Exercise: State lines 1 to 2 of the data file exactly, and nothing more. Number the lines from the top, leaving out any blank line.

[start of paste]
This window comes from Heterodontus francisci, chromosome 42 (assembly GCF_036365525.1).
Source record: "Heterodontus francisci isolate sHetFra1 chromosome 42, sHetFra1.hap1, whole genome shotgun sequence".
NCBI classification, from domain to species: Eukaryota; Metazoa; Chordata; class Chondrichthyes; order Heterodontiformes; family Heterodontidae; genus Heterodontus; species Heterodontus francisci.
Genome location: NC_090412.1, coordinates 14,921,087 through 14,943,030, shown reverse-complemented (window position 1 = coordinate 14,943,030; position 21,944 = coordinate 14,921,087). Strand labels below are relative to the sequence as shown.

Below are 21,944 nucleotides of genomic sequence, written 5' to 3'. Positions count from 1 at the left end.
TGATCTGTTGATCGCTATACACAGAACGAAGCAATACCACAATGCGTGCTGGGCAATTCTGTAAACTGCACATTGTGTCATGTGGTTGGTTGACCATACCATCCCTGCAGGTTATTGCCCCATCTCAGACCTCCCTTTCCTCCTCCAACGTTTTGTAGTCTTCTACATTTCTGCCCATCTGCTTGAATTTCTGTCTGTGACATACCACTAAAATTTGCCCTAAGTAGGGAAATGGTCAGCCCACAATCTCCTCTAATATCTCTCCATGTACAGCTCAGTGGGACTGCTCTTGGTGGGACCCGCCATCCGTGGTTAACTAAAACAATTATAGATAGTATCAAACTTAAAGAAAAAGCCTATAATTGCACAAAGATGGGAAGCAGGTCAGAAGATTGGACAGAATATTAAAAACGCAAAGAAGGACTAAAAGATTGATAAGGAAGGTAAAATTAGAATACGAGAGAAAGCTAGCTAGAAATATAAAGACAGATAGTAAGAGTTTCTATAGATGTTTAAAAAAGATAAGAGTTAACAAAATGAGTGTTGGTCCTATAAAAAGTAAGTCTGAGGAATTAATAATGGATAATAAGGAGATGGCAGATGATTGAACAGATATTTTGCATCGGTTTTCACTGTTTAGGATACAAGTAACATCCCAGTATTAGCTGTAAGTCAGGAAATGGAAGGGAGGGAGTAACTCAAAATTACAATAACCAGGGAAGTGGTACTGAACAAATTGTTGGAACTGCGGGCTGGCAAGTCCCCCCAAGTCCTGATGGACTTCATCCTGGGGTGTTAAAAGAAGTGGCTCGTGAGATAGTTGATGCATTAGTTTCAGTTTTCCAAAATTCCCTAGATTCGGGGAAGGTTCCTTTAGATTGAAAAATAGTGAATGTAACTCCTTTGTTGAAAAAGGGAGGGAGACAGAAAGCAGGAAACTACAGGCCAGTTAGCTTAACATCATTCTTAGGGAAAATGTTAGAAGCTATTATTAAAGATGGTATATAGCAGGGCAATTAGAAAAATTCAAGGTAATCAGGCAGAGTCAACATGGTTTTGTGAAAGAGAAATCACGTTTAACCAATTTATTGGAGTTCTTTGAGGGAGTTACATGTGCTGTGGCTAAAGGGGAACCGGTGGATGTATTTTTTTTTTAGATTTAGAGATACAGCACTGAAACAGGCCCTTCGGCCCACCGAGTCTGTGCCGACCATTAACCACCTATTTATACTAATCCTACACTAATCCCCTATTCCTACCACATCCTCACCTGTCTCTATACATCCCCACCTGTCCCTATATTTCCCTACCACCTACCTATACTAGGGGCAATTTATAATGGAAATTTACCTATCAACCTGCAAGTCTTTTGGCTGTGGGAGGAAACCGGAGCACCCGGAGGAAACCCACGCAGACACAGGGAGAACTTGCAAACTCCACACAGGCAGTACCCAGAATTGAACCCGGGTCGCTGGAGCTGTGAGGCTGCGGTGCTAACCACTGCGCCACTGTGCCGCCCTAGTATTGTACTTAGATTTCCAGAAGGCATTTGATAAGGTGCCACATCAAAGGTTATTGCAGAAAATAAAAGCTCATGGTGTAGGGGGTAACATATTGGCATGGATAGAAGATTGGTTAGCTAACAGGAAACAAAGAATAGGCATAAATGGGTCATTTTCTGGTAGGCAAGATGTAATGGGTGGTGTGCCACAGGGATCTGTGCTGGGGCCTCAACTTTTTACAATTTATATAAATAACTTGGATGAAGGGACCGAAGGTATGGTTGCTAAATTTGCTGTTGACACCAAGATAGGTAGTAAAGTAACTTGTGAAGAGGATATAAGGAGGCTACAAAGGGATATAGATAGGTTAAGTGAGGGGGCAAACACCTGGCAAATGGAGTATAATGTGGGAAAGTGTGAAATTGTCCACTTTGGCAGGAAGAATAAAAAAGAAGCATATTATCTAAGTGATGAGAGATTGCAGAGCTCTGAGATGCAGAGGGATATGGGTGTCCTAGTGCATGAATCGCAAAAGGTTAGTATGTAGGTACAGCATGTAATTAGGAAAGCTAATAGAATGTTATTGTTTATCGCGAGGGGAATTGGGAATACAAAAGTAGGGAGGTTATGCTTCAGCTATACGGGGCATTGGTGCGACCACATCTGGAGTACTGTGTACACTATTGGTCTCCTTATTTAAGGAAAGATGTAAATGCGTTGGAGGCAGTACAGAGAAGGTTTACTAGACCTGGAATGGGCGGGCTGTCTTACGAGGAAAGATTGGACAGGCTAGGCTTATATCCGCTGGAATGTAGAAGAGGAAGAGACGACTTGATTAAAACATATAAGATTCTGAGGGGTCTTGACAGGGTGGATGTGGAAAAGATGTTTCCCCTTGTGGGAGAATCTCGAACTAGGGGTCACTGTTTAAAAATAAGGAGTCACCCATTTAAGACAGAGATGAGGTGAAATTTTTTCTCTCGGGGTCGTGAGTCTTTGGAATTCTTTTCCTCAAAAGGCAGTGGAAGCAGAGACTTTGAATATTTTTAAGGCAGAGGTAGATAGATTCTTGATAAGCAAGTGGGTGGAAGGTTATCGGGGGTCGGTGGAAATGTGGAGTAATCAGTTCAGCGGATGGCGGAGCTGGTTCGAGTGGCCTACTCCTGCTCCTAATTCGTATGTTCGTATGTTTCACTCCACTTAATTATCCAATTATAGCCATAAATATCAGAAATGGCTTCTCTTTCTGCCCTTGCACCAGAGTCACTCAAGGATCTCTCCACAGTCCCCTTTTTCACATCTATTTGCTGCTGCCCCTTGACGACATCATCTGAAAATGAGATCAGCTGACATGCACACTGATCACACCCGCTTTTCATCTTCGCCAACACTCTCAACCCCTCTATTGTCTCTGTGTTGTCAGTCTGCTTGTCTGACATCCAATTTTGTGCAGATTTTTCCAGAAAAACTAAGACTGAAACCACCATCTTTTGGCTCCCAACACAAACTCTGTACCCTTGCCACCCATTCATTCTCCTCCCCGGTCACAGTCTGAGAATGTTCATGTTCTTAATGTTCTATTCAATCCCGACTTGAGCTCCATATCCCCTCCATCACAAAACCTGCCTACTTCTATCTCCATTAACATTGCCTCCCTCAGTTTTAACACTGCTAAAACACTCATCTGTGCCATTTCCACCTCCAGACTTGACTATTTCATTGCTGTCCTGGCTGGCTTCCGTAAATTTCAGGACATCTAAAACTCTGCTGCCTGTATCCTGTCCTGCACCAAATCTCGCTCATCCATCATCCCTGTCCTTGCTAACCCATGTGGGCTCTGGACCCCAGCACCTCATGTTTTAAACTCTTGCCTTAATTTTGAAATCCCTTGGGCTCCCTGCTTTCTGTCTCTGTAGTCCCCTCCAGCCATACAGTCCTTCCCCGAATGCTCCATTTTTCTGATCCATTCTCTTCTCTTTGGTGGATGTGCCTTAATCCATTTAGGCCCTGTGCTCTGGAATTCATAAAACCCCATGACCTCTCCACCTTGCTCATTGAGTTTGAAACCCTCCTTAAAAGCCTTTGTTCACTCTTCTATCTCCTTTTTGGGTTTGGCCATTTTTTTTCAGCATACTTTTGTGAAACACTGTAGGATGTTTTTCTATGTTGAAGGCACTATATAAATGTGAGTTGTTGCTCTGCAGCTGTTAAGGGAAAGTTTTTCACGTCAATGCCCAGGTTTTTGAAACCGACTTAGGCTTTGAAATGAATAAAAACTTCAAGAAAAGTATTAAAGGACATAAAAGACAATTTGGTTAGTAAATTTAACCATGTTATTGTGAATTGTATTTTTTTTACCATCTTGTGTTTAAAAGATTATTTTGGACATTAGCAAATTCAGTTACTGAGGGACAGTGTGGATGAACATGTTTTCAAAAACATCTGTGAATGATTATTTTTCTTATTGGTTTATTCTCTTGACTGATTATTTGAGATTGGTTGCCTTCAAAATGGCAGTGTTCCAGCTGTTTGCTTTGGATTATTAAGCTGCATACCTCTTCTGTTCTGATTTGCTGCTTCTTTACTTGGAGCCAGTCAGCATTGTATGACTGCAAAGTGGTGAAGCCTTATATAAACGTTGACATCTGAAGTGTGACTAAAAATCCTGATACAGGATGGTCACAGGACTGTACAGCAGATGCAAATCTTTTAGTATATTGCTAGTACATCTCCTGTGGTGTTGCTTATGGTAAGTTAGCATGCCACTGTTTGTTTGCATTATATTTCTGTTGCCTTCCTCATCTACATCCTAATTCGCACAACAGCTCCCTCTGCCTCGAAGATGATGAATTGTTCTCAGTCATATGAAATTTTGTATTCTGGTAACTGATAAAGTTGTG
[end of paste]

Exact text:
This window comes from Heterodontus francisci, chromosome 42 (assembly GCF_036365525.1).
Source record: "Heterodontus francisci isolate sHetFra1 chromosome 42, sHetFra1.hap1, whole genome shotgun sequence".